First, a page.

honey 35 high

Homeschooling in Humility (aka Pride Goeth before the Fall)

While I’m certainly not one of those moms who brags on her kids all the time (heavens, no!), I do from time to time mention their amazing capabilities. Can I help it if my girls are amazingly talented, kind-hearted and (hushed voice here) … gifted?

I don’t bore most people with these anecdotes, but certain folks do seem to beg for them. You know, like the ones who said I’d never be able to teach my kids anything? I like to update those people with the occasional tidbits peppered in our conversation. Now and then.

Soleil is reading at an adult level! Coco is acing Spanish! And I may have been caught smirking as Soleil read aloud all her birthday cards last year, much to the amazement of the friend who bought her kindergarten phonics workbooks because she thought I was crazy for not using workbooks. So, you see, nothing major. And certainly nothing undeserved. Right?

Ugh. Wrong. So, so wrong. If you’ve been reading this blog for any amount of time (or the title of this post for that matter), you’ll know that I didn’t just wake up one day and realize I was wrong.

No, my homeschool-pride in all it’s ugly glory was brought to my full attention during an impromptu quiz given by a relative to my six year old Soleil. (Don’t you just love those?)

This relative was quizzing her on several facts (read: checking up on me), and at some point she brought out coins. I scoffed inside. Gimme a break! My scoffing soon turned to horror, though, as I realized that Soleil has forgotten everything I’ve ever taught her about money. Perhaps because I taught her back in preschool and we seldom revisit it. Of course my bright girl would remember the names and values of coins if I had bothered to teach her! But I couldn’t really say that, could I?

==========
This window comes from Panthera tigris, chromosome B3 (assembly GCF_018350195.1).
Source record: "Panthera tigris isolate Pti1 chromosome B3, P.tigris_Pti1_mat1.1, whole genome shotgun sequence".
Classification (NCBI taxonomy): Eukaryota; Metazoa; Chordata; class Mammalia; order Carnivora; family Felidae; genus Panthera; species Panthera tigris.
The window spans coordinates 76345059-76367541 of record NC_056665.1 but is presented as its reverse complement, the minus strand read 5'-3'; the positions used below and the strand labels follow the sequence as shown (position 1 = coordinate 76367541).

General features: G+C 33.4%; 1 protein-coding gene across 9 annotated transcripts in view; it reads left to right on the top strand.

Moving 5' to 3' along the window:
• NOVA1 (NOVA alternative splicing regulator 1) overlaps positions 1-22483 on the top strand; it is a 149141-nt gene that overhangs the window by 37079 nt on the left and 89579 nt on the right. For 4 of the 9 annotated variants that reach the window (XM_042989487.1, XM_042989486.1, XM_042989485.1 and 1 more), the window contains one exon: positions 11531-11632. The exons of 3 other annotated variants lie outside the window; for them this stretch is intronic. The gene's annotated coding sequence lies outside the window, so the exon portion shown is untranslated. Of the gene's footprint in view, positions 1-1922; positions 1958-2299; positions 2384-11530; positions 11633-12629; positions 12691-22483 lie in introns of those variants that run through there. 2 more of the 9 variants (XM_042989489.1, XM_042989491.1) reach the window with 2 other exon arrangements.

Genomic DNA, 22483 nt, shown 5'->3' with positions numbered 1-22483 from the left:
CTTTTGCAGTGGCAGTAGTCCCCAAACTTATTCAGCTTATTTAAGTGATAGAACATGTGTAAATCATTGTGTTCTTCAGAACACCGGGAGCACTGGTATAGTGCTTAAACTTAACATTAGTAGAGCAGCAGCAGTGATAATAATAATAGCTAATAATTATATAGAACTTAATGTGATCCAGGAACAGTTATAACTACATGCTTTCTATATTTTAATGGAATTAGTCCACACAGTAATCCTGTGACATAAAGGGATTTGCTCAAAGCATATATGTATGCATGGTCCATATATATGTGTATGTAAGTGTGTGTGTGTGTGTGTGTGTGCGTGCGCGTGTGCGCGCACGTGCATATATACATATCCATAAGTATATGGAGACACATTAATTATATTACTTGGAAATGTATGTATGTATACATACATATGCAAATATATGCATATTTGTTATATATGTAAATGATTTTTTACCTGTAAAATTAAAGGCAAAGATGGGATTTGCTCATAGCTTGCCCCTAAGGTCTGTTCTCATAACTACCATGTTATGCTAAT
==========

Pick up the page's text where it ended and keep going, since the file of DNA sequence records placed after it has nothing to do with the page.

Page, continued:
Because then I would be admitting how incompetent I really am.

So I just smiled and shrugged my shoulders when the quiz-giver gave me a pompous, You really can’t teach your kids anything, can you? look. Believe me, that look exists. I am not projecting my own feelings into her glance, here. It really happened.

Anyway, I was embarrassed. Now, I’m embarrassed that I was embarrassed, but there it is. I was ashamed I hadn’t properly taught my girl something so basic. I mean, I kind of forgot about it for a year or so. I was also a tad sheepish about my earlier bragging.

Because this particular relative has been quite vocal about my inability to teach my kids and because I am personally working on not getting down on myself because of other people’s opinions, I decided to ignore the money issue for a few weeks. Better that than to immediately commence an intense coin-recognition regime to prove to said relative that we know our stuff around here.

Not that it crossed my mind.

After a few weeks of trying to tame the shrill voice in my head that kept saying How will your child ever function in the real world?, with the calm response, “We aren’t homeschooling to prove anything to anyone,” I settled down a bit and began introducing money concepts again. In a totally sane, non-schizophrenic fashion. I promise.

And I haven’t said a word to anyone about how well she’s doing with it.

So, about the bragging: Lesson learned. About trying to prove people wrong when they say I can’t teach my kids: Lesson learned.

Aren’t you proud of me?

photo by photoxpress
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  1. mamala says

    Oh, I know that smug look–and believe me, they have had nothing in all these years to base that look on. You are stellar, and hands down the finest teacher I have ever had the honor to observe–and you know that in my life I have observed hundreds.
    Just remember what Greg said a few weeks ago, “We have and know things that the world does not have and know.”